stormy weather

A cancelled trip? How could there be highlights? According to the unwritten ancient rules of birding, whether your pelagic trip gets cancelled or not, as long as you go birding, there will always be highlights. It depends on what a birder wants to see and in Costa Rica, there’s always a lot to choose from.

You might see a White-throated Magpie-Jay.

The trip began with plans made by world birder Pirjo Lakso to see if we could do a repeat of the fantastic pelagic trip we did in April, earlier this year. With some of the same crew, we were ready for shearwaters, flocks of migrating phalaropes, Sabine’s Gulls, and locking eyes onto a lifer Tahiti Petrel.

Alas, our trip to the sea was not to be! The evening before our trip, we received word of high winds and rough waters; seas much too rough for a boat. The Tahiti Petrel would have to wait but we had other highlights, these are some of them:

The Tailless Yellow-billed Cuckoo

While birding the dry forest and open country hotspot of Ceiba, Orotina, we spotted a Yellow-billed Cuckoo perched on a roadside grass stalk. Adding to its odd situation was its lack of a tail. We wondered if it might be taking advantage of some food source in that area to molt. Tailless or not, we were pleased to see this uncommon bird.

Plain Chachalacas

They might be regular in South Texas but not in Costa Rica. To see this small Cracid, we have to get lucky with it in Guanacaste or travel to the southern Nicoya Peninsula. Since our trip was meant to leave from Cabuya, we were in the right place for this fine year bird.

Arctic Tern from Cemetery Island

On the morning of the would be boat trip, we checked for storm blown birds from Cemetery Island, a rocky piece of land that juts into the Pacific. The storm that was churning the waters was clearly visible and hundreds of boobies could be seen in the distance but the birds were still too far off to notice anything different. Even so, terns were moving close enough to shore to see well and one small, “neckless” one became an Arctic! It was a perfect sea watch situation but we couldn’t stay, we had a ferry to catch. I wonder what else flew past that key point on that windy day?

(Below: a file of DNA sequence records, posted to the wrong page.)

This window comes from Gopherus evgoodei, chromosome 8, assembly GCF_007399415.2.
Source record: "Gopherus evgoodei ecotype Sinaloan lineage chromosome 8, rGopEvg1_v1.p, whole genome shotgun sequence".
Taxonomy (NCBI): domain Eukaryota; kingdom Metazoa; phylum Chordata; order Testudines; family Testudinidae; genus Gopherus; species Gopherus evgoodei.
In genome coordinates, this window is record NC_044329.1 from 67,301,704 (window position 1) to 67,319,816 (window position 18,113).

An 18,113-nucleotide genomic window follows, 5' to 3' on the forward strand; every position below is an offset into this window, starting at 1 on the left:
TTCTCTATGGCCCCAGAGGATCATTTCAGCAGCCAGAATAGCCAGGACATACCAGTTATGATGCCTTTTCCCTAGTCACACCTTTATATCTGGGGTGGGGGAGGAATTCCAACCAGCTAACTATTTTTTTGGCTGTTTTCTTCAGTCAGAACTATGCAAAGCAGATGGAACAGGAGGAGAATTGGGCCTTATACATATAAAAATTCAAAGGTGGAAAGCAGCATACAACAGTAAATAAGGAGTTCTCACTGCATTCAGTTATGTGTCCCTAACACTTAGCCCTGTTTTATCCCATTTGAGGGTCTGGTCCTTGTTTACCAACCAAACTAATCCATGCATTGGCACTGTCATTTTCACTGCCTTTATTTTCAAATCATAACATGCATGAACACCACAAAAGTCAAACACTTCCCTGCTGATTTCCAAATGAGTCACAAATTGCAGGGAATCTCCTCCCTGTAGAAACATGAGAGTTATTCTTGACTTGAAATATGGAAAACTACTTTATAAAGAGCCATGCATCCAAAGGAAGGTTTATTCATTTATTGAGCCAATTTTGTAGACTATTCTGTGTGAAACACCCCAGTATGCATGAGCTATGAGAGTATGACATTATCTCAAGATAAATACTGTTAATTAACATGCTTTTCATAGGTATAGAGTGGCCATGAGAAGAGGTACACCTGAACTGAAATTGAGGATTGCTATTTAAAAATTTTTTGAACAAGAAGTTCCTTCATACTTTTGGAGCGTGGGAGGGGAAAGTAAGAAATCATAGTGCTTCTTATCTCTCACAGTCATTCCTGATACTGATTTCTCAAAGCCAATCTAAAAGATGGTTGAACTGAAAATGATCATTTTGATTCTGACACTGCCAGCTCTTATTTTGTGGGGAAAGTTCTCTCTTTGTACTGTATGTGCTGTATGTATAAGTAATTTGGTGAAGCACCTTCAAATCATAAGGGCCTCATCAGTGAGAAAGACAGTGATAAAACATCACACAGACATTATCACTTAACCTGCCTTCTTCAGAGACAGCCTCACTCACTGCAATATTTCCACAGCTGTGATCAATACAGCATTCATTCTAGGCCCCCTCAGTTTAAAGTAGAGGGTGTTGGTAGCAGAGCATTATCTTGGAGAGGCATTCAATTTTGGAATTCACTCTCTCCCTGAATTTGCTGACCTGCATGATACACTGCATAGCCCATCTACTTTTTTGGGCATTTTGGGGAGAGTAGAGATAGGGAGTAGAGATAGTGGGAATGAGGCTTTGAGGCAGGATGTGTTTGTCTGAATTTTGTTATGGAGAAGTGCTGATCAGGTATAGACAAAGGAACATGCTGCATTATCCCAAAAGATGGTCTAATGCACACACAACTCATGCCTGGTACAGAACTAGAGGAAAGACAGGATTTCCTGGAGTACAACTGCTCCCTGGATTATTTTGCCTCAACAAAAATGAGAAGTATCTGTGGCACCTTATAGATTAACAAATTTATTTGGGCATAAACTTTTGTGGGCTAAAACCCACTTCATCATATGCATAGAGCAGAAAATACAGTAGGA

Pelagics from the Ferry

On both ferry trips, we had a few pelagic birds. As is often the case on the Puntarenas-Paquera ferry, the birds weren’t close and we couldn’t chase them but we still saw them. On our way over, we had one Wedge-rumped Storm-Petrel and at least one Black Storm-Petrel along with Black Terns and a few other tern species. On the way back, we got lucky with views of two Pomarine Jaegers. On both trips, a large group of feeding birds tantalized in the distance but they were just too far to see well.

The Western Gull of Puntarenas

For more than a year now, an adult Western Gull has taken up residence at Puntarenas. Sometimes, it is seen on the beach, other times perched on rooftops or even in a nearby swimming pool complex! On our fateful day, this rare vagrant for Costa Rica perched on a nearby ferry for wonderful views.

White-cheeked Pintail!

Another vagrant that has been hanging out in Costa Rica, an individual of this duck species from either Peru or the Galapagos has been living at the shorebird hotspot of Punta Morales for more than a month. We were pleased to make a detour and see it before heading back home.

There’s a White-cheeked Pintail somewhere out there…

A trip might be cancelled but birding highlights can still happen, especially in Costa Rica. Hopefully, that pelagic trip will happen on the next attempt. This time, I know we will be checking the weather before we drive to the coast!

Written by Patrick O'Donnell
Patrick O'Donnell became a birder at the age of 7 after seeing books about birds in the Niagara Falls, New York public library. Although watching thousands of gulls in the Niagara Gorge was sublime, more bird species (and warmer weather) eventually brought him to Mexico, Costa Rica, Ecuador, and other very birdy tropical places. A biologist by training, he has worked on bird-related projects in Colorado, Washington, Peru, and other locales, and has guided birders in Peru, Ecuador, and Costa Rica. These days, he lives in Costa Rica where he juggles guiding, freelance writing, developing bird apps for Costa Rica and Panama, posting on his Costa Rica birding blog, and discussing dinosaurs with his young daughter.